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Generation x: Field Guide and Lexicon, by Vann Wesson (Orion Media, $12.95).

Synopsis: The generation born between 1961 and 1981 is a cohesive group, "not afraid of the digital future" yet "unwilling to slave for 40-odd years in an unhappy work environment." They actually use terms such as "choiceamundo," "scrut," and "bogulate."

Representative Quote: "Though they have grown older, with sagging bodies and aged voices, Baby Boomers refuse to acknowledge that their time at stage center has past. But we are about to pull the plug on their amplifiers and push them offstage into the Mosh Pit."

Noteworthy Flaw: Resuscitates huffy 1960s spelling "Amerika" ("the land of disenchant-ment") while ignoring Ambrose Bierce's 1908 Devil's Dictionary definition of "rascality" ("Stupidity militant. The activity of a clouded intellect").

The inner city mother goose, by Eve Merriam; illustrated by David Diaz (Simon & Schuster Books for Young Readers, $16).

Synopsis: Merriam's 1969 "update" of traditional nursery rhymes is republished for "ages 12 and up." Black people lead miserable lives and it's all the government's fault.

Representative Quote: "The cow jumped over the moon/On the street in the afternoon/The junkie laughed to see such sport/With his bag and his needle and spoon."

Noteworthy Flaw: Rambling, feverish introduction by poet Nikki Giovanni: "Had the powers that be understood that the peasants were laughing at them, were laughing at the airs they put on, their manners, their affectations, the prissy ways the gentry goes about its business, heads would, indeed, have rolled."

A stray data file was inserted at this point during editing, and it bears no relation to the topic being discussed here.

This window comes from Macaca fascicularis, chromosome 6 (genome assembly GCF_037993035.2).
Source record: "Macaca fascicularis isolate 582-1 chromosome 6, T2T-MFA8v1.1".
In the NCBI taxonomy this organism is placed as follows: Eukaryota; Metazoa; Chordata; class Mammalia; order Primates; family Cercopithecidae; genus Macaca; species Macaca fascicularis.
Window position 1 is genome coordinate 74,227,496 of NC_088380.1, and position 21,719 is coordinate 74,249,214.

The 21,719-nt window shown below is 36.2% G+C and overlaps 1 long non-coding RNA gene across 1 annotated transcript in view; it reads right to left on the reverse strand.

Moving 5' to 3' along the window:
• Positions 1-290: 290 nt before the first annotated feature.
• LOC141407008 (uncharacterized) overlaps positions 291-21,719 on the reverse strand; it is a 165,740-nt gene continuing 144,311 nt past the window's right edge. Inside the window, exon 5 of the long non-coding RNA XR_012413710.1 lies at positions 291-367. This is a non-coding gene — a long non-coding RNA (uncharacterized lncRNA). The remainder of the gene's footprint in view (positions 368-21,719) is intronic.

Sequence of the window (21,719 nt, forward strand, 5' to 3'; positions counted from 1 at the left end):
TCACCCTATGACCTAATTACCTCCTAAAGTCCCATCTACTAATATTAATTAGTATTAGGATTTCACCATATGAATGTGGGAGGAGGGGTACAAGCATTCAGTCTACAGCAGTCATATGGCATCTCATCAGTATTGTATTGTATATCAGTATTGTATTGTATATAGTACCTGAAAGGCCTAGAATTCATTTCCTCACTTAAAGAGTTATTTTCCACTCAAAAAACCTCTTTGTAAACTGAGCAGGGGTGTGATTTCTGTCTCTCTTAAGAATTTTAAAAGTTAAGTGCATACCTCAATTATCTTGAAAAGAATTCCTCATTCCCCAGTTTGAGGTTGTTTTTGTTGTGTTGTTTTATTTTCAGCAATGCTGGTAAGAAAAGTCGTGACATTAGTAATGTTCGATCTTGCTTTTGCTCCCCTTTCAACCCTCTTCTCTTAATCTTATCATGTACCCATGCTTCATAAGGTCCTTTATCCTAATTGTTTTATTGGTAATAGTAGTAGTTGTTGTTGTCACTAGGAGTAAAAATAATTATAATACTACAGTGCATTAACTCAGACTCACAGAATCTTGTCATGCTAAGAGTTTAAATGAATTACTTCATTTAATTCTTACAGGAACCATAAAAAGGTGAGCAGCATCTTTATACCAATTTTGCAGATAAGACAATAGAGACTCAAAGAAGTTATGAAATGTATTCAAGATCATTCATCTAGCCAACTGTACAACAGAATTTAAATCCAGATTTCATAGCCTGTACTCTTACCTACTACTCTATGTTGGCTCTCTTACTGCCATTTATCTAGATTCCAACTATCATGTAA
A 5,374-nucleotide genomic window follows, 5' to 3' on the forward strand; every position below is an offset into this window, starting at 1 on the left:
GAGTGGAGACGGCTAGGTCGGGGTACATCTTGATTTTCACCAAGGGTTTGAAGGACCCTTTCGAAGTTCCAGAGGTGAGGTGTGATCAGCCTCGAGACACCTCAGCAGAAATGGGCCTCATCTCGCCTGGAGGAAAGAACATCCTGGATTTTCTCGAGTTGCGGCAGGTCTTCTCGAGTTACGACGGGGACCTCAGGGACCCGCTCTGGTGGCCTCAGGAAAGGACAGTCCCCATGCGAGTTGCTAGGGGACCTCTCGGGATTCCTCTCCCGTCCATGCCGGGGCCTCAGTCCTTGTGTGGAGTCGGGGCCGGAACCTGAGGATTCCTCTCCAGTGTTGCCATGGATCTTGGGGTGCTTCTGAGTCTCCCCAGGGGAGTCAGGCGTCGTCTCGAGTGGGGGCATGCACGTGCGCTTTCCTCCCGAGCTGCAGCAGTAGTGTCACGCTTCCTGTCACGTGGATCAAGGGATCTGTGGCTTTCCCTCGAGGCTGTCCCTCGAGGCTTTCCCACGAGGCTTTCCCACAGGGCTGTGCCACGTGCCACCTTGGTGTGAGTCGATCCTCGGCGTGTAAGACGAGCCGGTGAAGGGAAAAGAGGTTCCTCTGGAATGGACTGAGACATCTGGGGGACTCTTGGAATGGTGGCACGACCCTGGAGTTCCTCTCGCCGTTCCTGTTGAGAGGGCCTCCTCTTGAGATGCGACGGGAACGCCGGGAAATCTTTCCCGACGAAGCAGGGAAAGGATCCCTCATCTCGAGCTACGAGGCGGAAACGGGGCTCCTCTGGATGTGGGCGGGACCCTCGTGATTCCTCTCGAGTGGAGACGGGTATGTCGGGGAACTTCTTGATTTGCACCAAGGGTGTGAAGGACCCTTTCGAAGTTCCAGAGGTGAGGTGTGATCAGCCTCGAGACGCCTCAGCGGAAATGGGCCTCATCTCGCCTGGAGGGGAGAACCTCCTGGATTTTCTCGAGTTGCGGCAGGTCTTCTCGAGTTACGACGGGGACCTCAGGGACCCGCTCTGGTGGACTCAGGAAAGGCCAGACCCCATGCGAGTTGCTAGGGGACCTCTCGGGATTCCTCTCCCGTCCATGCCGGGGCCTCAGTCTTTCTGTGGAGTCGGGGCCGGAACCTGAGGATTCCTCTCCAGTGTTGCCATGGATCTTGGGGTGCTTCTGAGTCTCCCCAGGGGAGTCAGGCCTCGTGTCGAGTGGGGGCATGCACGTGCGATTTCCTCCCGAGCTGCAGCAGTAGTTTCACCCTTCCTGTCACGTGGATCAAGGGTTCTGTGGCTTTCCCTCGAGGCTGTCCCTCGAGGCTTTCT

Mind power Into the 21st Century: Techniques to Harness the Astounding powers of thought, by John Kehoe (Zoetic Inc., $12.95).

Synopsis: Your state of mind controls your circumstances. To be successful, you must first develop a successful consciousness. The universe is a giant hologram.

Representative Quote: "Consciousness is but energy in its finest and most dynamic form. This helps explain why events are affected by what we image, visualize, desire, want or fear, and why and how an image held in the mind can be made real."

Noteworthy Flaw: In his opening quotation, Kehoe visualizes Hamlet's famous comment "There are more things in heaven and earth, Horatio, than are dreamt of in your philosophy" as "There are more things in heaven and earth than are dreamed of by mere mortal men."

Art accompanying story in printed newspaper (not available in this archive): book covers.

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